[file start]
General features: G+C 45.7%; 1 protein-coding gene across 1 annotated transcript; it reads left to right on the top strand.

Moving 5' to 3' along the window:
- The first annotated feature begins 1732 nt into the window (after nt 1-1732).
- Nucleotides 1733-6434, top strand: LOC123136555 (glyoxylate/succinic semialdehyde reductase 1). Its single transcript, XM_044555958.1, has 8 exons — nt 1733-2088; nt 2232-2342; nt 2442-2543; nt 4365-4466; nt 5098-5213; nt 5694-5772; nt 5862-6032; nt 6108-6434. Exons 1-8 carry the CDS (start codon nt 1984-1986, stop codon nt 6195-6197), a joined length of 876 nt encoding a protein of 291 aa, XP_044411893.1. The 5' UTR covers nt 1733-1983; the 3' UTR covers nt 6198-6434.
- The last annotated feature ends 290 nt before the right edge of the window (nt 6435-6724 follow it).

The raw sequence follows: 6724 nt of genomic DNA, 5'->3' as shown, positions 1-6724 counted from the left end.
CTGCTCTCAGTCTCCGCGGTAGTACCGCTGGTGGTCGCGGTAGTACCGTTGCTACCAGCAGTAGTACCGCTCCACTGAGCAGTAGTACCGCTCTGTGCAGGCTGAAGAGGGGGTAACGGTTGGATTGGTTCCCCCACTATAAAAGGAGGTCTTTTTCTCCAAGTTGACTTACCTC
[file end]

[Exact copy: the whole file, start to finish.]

General features: G+C 45.7%; 1 protein-coding gene across 1 annotated transcript; it reads left to right on the top strand.

Moving 5' to 3' along the window:
- The first annotated feature begins 1732 nt into the window (after nt 1-1732).
- Nucleotides 1733-6434, top strand: LOC123136555 (glyoxylate/succinic semialdehyde reductase 1). Its single transcript, XM_044555958.1, has 8 exons — nt 1733-2088; nt 2232-2342; nt 2442-2543; nt 4365-4466; nt 5098-5213; nt 5694-5772; nt 5862-6032; nt 6108-6434. Exons 1-8 carry the CDS (start codon nt 1984-1986, stop codon nt 6195-6197), a joined length of 876 nt encoding a protein of 291 aa, XP_044411893.1. The 5' UTR covers nt 1733-1983; the 3' UTR covers nt 6198-6434.
- The last annotated feature ends 290 nt before the right edge of the window (nt 6435-6724 follow it).

The raw sequence follows: 6724 nt of genomic DNA, 5'->3' as shown, positions 1-6724 counted from the left end.
CTGCTCTCAGTCTCCGCGGTAGTACCGCTGGTGGTCGCGGTAGTACCGTTGCTACCAGCAGTAGTACCGCTCCACTGAGCAGTAGTACCGCTCTGTGCAGGCTGAAGAGGGGGTAACGGTTGGATTGGTTCCCCCACTATAAAAGGAGGTCTTTTTCTCCAAGTTGACTTACCTC